Skip to content
Elective test interface enforcement for Ruby
Fetching latest commit…
Cannot retrieve the latest commit at this time.
Failed to load latest commit information.


WARNING This software does not represent an opinion. It is not a call to do things a certain way. It is an exploration of the forces and concerns at play when doing things a certain way. Think for yourself, and be kind to the children.

If you're looking for a polished tool to use, consider these fine efforts instead:

These projects' interface enforcement strategies are different from the one embodied in this one, but they are well worth consideration. Contracts.ruby provides a fantastic DSL for embedding interface declaration in production code, and surrogate tackles the much broader scope of mock and spy specification and use, with weaker interface enforcement than Contracts.ruby or this project.

Also note that one of the dependencies of this gem is currently broken on ruby-1.9.3, as per sender issue #4. I'm currently working around this by applying ruby pull #47 to my ruby.


This library provides a construct for applying elective test interface enforcement in isolated Ruby unit tests:

  • Elective: The developer chooses which unit interfaces to enforce, and must do so with care and effort, in just those cases that seem important to her.
  • Test: The enforcement construct does not participate in the production execution path. It is employed as a proxy around units and the test doubles that stand in for them, in tests that exercise those units and doubles.
  • Interface: An interface describes the accessibility, arguments, return values and possible exceptions of the methods of a unit and the test doubles that stand in for it. The descriptions are arbitrarily expressive, beyond classical type safety.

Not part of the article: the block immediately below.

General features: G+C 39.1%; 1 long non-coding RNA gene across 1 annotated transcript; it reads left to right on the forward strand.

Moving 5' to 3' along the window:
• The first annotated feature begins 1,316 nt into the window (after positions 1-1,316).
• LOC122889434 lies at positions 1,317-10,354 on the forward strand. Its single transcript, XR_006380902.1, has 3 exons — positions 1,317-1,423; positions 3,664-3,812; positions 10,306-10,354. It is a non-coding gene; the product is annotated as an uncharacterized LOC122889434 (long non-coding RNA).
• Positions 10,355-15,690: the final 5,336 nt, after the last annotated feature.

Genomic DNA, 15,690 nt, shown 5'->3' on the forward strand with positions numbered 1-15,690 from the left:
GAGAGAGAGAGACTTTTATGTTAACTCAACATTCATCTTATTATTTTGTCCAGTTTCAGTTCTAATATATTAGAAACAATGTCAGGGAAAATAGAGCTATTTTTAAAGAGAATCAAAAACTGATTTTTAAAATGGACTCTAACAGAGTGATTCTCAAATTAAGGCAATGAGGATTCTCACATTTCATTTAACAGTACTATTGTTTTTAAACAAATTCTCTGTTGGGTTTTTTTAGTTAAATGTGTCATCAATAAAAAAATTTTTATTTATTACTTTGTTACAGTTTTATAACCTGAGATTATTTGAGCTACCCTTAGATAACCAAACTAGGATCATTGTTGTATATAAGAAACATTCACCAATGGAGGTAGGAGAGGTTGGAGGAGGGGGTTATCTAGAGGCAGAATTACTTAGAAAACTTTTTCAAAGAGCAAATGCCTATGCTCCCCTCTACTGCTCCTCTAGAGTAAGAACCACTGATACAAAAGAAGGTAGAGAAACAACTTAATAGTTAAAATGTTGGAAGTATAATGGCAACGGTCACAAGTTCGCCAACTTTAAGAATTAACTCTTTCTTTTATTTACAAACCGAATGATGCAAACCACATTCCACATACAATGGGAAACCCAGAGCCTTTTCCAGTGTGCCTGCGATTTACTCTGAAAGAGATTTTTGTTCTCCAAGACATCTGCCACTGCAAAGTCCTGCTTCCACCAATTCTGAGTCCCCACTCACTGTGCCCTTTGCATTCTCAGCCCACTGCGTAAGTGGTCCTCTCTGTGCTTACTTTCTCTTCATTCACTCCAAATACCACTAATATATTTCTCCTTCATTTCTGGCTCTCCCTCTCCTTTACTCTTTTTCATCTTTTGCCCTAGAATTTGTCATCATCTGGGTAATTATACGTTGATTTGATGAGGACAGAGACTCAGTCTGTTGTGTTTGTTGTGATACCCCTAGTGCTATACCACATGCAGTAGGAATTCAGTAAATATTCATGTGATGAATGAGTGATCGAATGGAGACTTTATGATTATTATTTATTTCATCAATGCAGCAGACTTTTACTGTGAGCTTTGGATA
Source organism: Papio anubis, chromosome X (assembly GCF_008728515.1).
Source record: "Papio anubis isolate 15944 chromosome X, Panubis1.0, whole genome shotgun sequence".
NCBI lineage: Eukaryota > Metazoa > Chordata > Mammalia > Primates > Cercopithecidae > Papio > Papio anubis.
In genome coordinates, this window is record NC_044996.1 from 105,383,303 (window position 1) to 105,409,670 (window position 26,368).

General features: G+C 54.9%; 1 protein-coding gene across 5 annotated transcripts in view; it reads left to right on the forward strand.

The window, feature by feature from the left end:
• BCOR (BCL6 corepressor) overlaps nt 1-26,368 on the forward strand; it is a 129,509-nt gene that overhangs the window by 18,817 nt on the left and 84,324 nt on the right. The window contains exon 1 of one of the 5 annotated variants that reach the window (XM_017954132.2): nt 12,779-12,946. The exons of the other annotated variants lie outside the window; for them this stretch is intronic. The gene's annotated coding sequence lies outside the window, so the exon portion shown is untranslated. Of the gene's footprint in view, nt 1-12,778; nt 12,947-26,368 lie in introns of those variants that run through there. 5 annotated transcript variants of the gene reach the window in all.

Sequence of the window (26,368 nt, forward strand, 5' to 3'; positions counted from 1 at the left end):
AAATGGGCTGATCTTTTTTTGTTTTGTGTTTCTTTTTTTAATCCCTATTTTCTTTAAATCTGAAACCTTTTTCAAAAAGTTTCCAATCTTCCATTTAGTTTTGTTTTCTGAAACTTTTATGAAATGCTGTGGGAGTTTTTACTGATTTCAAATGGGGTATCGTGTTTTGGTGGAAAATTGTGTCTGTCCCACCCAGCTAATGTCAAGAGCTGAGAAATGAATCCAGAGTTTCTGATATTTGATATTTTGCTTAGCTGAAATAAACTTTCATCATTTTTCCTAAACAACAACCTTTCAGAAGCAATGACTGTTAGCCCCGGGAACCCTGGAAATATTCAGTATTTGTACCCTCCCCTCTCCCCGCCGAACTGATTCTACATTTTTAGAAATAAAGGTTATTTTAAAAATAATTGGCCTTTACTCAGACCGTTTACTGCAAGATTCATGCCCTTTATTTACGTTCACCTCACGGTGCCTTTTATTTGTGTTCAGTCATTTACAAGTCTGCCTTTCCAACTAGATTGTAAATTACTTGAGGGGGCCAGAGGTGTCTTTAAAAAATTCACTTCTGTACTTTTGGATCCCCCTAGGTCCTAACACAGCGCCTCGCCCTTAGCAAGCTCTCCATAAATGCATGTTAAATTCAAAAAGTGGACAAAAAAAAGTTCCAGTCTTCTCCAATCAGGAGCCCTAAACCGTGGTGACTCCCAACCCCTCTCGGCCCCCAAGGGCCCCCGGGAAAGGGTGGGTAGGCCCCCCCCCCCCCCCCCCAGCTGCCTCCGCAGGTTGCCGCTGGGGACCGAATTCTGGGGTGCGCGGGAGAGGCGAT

• Enforcement: An enforcement construct raises expressive exceptions when the unit or test double it is wrapped around behaves in a way that violates the interface.

Isolated unit tests are those in which at least one test double is standing in for a module (class, object, module or service) used by the unit under test (the test subject).


The file demo/subscriber_spec.rb demonstrates the risk present in isolated testing in a loosely typed language, using a contrived example of an obvious mistake that nobody would make. What is being demonstrated is the mechanism of elective test interface enforcement, not the context in which it might be appropriate.

The tests for the Subscriber use a test double for the Publisher. However, the double does not behave exactly like the Publisher; its gets method returns a string that is not line-terminated. Therefore, the passing test does not test the correct use of the Publisher by the Subscriber!

The failing test demonstrates the use of an elective interface to detect a test double that does not behave like the object it stands in for.

The PublisherInterface would be written by the author of the Publisher, and would be used by the authors of both the Publisher and the subscriber. It is defined in terms of the InterfaceEnforcement::Enforcer for readability, because the in situ use of InterfaceEnforcement::Enforcer is more ugly.


This exploration started when I watched two compelling video presentations:

J.B. Rainsberger seemed to be arguing that the only way out of integration test hell (into which I have descended on more than one occasion) was to test units in isolation from one another, relying on language-native interface enforcement to mitigate the risk that test doubles fail to prove correct interation with the units they stand in for.

In Ruby, as in any loosely-typed (or "duck-typed") language, interfaces are implicit. An object's interface is the set of methods it will respond to at a given moment, reflecting method definitions applied to it across its life-time up to that moment.

And so my superficial interpretation of J.B. Rainsberger's hypothesis was that the only way out of integration test hell was to

  • accept the risk that changes to a dependency could break its dependents without producing failures in the tests of its dependents, or
  • use a strictly typed language with explicit interface support!

I can imagine situations in which one or the other of these responses would be entirely appropriate. However, the team composition and software rigidity of my current situation demand further exploration at the very least.

This is why my colleague Ernst van Graan and I began to explore the notion of elective test interface enforcement in isolated Ruby unit tests.

We are not condemning the practice of integration testing. As an aside, neither was J.B. Rainsberger; not exactly. We are not promoting any particular style of testing. We are simply exploring a mechanism for dealing with the fear inherent a particular style of testing, when the language in play is Ruby.

Something went wrong with that request. Please try again.